Mmusi a good guy, just badly advised: Helen Zille

31 October 2019 - 21:07 By Andisiwe Makinana
DA federal council chair Helen Zille. File photo.
DA federal council chair Helen Zille. File photo.
Image: Esa Alexander

Newly elected DA federal council chairperson Helen Zille insists there was no bad blood between her and Mmusi Maimane, but that the former DA leader was badly advised in both his resignation from the party and in what has been dubbed the “Crush Zille” campaign.

“I like Mmusi, I respect him. We were very close until people advised him that if you want to get rid of the tag of being the head of a white party, which is totally untrue — it was a way of the ANC of keeping this race narrative alive that he was Zille's puppet — they said to him 'you know, Crush Zille' and then you won't be a puppet any more. That's where all the problems came from,” she told the Cape Town Press Club on Thursday.

“The bottom line is that he is a very good guy and I think he was badly advised for a very long time,” said Zille.

She said the party would have loved for Maimane to remain an MP and that he, too, wanted to — but, regrettably, he had included a line in his speech about the DA not being the vehicle best suited to take forward the vision of building one SA for all.

“He put this line in his speech … and I said to him afterwards, 'Why did you do it'? And he said to somebody else, not to me: 'I was badly advised',” revealed Zille, responding to a question about Maimane's future.

She said she wasn't aware what lay in his future but was sure he would land on his feet because he was highly capable.

“But he is a nice person and you can't be a nice person if you want to be surviving in political leadership. Very hard,” she said.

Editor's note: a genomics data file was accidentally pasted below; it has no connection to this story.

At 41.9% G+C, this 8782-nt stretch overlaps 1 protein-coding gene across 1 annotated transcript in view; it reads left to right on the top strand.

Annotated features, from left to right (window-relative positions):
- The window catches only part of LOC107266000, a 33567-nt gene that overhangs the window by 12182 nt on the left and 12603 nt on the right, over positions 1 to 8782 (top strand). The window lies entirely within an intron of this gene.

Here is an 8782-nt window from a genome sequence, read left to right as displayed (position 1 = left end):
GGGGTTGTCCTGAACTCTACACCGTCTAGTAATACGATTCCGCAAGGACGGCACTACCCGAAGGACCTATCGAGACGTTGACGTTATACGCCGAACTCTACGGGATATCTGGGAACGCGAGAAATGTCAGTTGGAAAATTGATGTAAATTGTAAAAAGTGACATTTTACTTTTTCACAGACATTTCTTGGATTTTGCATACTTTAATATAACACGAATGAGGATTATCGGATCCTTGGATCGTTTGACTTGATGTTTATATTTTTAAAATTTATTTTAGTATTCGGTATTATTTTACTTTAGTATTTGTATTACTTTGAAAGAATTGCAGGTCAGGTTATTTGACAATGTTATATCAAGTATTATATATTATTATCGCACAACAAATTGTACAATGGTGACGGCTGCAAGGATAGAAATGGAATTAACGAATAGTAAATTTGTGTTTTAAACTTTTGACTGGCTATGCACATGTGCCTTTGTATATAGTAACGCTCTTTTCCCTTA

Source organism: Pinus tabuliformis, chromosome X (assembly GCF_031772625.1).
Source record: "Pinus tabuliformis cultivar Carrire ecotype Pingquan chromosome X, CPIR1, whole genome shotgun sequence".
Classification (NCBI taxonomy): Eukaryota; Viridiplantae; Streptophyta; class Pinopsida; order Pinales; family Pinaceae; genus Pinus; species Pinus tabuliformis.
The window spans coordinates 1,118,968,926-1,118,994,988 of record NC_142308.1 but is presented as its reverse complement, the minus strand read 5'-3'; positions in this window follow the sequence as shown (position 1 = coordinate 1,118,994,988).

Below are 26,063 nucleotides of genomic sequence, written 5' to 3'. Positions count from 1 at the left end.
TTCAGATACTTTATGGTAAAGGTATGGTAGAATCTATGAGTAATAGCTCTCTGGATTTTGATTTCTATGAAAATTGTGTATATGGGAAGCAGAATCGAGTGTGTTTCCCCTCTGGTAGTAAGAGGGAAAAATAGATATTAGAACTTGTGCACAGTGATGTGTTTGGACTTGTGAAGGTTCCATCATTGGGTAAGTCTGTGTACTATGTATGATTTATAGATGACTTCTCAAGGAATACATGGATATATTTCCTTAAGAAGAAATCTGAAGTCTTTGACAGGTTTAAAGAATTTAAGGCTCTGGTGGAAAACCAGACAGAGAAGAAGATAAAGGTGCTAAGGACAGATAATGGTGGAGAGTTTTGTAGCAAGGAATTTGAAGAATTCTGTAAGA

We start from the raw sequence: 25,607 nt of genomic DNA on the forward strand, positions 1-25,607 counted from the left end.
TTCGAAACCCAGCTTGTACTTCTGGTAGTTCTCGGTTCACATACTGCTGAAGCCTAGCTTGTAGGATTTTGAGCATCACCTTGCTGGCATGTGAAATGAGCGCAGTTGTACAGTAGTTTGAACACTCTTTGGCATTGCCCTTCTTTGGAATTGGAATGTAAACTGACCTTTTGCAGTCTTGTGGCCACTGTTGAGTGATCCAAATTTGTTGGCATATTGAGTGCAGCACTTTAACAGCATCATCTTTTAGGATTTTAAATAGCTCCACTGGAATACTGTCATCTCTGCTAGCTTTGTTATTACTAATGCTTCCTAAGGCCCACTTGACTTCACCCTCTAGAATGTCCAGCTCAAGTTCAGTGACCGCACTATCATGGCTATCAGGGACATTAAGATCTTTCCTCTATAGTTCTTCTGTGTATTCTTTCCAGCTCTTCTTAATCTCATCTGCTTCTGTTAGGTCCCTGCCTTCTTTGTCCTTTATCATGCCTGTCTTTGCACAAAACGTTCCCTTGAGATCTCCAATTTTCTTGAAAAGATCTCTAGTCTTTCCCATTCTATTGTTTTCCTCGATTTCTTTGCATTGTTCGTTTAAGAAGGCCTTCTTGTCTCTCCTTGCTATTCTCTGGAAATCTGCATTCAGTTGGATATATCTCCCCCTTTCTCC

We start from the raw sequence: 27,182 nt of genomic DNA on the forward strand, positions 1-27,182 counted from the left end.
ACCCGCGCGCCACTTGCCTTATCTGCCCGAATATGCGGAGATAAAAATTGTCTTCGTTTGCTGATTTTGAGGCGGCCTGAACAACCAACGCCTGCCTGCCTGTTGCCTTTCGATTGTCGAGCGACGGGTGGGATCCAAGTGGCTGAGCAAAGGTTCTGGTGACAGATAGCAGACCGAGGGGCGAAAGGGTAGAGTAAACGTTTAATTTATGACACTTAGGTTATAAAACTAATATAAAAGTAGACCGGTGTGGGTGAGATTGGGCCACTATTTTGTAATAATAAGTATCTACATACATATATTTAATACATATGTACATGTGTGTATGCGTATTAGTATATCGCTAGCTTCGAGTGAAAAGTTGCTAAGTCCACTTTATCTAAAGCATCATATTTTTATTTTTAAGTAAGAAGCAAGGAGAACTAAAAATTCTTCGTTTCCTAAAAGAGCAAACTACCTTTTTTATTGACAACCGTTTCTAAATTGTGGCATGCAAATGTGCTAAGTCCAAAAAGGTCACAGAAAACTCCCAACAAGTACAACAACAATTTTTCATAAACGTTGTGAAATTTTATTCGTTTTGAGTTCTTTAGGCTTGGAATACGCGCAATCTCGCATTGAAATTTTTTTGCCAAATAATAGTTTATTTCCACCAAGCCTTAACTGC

Maimane resigned as DA federal leader last Wednesday but announced that he would continue in the role of the party's parliamentary leader until the end of the year. Zille revealed that had Maimane not resigned from the caucus the next day, DA MPs were going to oust him in a vote of no confidence.

She also revealed details of how she found out that Maimane and Athol Trollip were going to resign while chairing her first federal executive meeting.

“I started getting WhatsApp messages from the media asking for comment on Mmusi’s resignation. I then get a WhatsApp message from my son, who said: ‘I’m really sorry it’s playing out this way.'

“I said I’m sitting next to him and the meeting is going well. I stopped the meeting and I said, 'I need to know what's going on. Is something going on here?'

“Athol and Mmusi said they were both planning to resign at a press conference at lunchtime, and this was half an hour to go.”

Earlier that day she had spoken to Maimane a couple of times about the agenda of the meeting, including the report of the review panel, and she even proposed to him that the party should go to an early congress by April and that he should decide, depending on how the lay of the land looked, whether he'd like to stand for leadership at that congress.

She had thought they had agreed that he would stay on as parliamentary leader until congress.

Even after Maimane and Trollip confirmed their plan to resign and could not be convinced to reconsider, it was agreed that Maimane would stay on as parliamentary leader.

“Unfortunately he went out and read a pre-prepared speech and he said the DA was no longer the vehicle best suited to take forward the vision of building one SA for all.

“If you say that and believe that you can go on as the parliamentary leader, well those two positions are entirely incompatible and of course the parliamentary caucus was up in arms — black and white — and he resigned before they tabled a motion of no confidence in him the next day because of that,” she said.


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